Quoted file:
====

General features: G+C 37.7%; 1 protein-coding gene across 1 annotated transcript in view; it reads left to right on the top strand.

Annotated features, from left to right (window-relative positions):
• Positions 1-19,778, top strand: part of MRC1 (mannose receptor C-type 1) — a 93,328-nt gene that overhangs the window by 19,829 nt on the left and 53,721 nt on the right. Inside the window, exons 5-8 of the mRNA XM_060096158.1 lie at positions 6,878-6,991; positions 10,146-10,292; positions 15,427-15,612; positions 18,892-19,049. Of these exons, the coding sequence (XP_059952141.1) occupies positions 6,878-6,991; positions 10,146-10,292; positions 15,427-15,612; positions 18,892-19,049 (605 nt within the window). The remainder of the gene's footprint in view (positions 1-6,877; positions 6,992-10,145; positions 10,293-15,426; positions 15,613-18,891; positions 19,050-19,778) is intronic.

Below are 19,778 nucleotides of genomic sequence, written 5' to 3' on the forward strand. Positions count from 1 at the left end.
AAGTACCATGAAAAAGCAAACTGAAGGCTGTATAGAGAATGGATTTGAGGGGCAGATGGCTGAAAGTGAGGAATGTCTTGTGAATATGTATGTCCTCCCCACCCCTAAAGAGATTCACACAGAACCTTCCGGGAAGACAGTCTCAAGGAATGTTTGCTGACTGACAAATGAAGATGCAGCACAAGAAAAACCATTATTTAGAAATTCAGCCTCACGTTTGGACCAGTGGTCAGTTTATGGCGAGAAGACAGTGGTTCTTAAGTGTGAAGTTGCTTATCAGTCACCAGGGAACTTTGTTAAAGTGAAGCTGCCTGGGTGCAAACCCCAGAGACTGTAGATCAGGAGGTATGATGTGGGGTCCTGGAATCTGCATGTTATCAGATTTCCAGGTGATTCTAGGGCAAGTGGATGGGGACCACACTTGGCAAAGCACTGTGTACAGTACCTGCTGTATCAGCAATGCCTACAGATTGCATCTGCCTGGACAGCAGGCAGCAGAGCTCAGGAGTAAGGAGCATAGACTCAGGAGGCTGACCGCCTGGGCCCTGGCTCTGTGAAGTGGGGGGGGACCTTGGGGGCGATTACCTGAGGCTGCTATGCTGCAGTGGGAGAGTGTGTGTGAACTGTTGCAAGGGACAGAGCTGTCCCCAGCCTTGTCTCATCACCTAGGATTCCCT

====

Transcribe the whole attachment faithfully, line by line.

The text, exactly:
General features: G+C 37.7%; 1 protein-coding gene across 1 annotated transcript in view; it reads left to right on the top strand.

Annotated features, from left to right (window-relative positions):
• Positions 1-19,778, top strand: part of MRC1 (mannose receptor C-type 1) — a 93,328-nt gene that overhangs the window by 19,829 nt on the left and 53,721 nt on the right. Inside the window, exons 5-8 of the mRNA XM_060096158.1 lie at positions 6,878-6,991; positions 10,146-10,292; positions 15,427-15,612; positions 18,892-19,049. Of these exons, the coding sequence (XP_059952141.1) occupies positions 6,878-6,991; positions 10,146-10,292; positions 15,427-15,612; positions 18,892-19,049 (605 nt within the window). The remainder of the gene's footprint in view (positions 1-6,877; positions 6,992-10,145; positions 10,293-15,426; positions 15,613-18,891; positions 19,050-19,778) is intronic.

Below are 19,778 nucleotides of genomic sequence, written 5' to 3' on the forward strand. Positions count from 1 at the left end.
AAGTACCATGAAAAAGCAAACTGAAGGCTGTATAGAGAATGGATTTGAGGGGCAGATGGCTGAAAGTGAGGAATGTCTTGTGAATATGTATGTCCTCCCCACCCCTAAAGAGATTCACACAGAACCTTCCGGGAAGACAGTCTCAAGGAATGTTTGCTGACTGACAAATGAAGATGCAGCACAAGAAAAACCATTATTTAGAAATTCAGCCTCACGTTTGGACCAGTGGTCAGTTTATGGCGAGAAGACAGTGGTTCTTAAGTGTGAAGTTGCTTATCAGTCACCAGGGAACTTTGTTAAAGTGAAGCTGCCTGGGTGCAAACCCCAGAGACTGTAGATCAGGAGGTATGATGTGGGGTCCTGGAATCTGCATGTTATCAGATTTCCAGGTGATTCTAGGGCAAGTGGATGGGGACCACACTTGGCAAAGCACTGTGTACAGTACCTGCTGTATCAGCAATGCCTACAGATTGCATCTGCCTGGACAGCAGGCAGCAGAGCTCAGGAGTAAGGAGCATAGACTCAGGAGGCTGACCGCCTGGGCCCTGGCTCTGTGAAGTGGGGGGGGACCTTGGGGGCGATTACCTGAGGCTGCTATGCTGCAGTGGGAGAGTGTGTGTGAACTGTTGCAAGGGACAGAGCTGTCCCCAGCCTTGTCTCATCACCTAGGATTCCCT